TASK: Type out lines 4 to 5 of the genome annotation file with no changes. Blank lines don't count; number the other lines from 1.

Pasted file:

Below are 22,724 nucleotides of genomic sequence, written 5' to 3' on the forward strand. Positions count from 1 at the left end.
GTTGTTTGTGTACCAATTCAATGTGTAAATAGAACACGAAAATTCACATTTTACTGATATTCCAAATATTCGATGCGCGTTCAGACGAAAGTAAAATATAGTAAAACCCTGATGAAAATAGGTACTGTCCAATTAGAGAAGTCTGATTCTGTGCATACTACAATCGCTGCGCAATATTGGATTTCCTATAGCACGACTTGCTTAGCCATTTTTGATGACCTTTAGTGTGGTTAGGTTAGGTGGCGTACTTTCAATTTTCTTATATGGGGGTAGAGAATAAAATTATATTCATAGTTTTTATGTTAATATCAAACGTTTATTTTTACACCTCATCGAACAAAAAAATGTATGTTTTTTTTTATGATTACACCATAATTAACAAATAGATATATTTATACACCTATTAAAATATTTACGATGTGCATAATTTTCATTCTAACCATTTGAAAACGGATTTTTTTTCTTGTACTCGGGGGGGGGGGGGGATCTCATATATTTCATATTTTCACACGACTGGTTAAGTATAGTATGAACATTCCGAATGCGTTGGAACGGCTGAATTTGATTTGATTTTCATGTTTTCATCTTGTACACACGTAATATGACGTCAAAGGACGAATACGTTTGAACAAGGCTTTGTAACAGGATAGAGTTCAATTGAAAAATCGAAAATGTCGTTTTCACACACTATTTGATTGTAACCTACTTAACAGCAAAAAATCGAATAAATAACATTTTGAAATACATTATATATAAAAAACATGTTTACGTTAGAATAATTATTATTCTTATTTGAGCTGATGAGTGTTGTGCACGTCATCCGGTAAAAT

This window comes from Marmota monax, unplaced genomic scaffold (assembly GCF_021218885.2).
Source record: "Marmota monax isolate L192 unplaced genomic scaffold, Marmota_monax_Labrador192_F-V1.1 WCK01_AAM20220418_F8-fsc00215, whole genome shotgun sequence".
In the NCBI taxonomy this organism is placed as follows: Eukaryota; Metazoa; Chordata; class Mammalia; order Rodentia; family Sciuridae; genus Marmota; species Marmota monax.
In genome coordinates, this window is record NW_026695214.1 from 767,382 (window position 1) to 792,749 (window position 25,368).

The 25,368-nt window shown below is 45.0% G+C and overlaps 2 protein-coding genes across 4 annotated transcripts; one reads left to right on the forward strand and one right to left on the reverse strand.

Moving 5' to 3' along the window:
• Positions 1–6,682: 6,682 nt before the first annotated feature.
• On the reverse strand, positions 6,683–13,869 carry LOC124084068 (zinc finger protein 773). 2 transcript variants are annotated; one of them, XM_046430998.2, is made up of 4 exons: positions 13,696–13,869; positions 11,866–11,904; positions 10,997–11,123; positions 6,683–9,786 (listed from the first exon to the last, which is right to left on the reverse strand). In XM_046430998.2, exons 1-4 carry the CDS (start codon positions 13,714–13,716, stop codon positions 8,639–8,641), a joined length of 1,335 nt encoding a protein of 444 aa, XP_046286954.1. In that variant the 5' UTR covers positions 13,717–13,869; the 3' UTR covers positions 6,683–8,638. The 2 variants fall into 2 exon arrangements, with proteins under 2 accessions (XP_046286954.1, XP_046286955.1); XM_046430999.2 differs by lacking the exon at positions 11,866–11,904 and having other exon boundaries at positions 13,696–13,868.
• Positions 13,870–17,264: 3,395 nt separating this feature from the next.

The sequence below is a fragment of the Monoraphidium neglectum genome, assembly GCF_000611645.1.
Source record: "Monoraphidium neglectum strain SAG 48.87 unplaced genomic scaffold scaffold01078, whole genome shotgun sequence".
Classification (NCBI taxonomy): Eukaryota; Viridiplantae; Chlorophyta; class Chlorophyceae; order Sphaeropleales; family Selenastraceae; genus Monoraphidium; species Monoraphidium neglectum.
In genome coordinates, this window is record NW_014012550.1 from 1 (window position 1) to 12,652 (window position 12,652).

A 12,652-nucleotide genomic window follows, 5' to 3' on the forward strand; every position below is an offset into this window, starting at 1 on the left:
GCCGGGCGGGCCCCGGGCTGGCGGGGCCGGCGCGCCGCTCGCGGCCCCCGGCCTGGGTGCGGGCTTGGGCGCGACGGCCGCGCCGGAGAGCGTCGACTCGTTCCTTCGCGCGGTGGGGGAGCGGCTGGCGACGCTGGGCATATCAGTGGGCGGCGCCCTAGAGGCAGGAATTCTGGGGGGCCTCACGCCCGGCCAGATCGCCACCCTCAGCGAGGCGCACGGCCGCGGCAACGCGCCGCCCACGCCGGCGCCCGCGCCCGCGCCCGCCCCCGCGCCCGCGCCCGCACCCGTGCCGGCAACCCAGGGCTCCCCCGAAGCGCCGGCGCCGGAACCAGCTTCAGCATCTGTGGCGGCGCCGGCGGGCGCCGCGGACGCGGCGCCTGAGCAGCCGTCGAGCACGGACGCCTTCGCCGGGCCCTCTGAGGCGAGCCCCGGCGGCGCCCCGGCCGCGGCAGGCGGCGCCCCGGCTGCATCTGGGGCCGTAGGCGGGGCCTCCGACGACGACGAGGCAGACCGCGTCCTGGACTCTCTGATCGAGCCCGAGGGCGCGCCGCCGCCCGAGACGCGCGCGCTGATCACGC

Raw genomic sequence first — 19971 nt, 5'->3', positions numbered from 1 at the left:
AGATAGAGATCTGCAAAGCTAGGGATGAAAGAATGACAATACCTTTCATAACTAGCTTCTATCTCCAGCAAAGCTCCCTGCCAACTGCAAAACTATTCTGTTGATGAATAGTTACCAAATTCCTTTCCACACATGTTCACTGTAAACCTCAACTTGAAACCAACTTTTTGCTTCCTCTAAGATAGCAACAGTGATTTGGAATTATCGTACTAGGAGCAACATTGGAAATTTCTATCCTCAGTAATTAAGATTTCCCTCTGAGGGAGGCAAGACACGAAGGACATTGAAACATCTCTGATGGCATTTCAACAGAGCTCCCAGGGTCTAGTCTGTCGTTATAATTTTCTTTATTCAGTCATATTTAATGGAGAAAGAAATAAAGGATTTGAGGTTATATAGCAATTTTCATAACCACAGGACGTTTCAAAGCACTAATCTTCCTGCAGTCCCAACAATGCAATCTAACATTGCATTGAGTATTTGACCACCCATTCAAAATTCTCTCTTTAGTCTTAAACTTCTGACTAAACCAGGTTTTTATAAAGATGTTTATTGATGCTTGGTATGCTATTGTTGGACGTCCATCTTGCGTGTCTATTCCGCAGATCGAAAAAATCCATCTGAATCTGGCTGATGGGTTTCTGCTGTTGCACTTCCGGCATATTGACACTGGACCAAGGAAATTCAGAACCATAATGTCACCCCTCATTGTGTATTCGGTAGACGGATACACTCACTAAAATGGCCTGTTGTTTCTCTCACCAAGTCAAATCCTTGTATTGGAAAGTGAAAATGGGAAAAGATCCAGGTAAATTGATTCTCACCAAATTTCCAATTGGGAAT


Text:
Source record: "Marmota monax isolate L192 unplaced genomic scaffold, Marmota_monax_Labrador192_F-V1.1 WCK01_AAM20220418_F8-fsc00215, whole genome shotgun sequence".
In the NCBI taxonomy this organism is placed as follows: Eukaryota; Metazoa; Chordata; class Mammalia; order Rodentia; family Sciuridae; genus Marmota; species Marmota monax.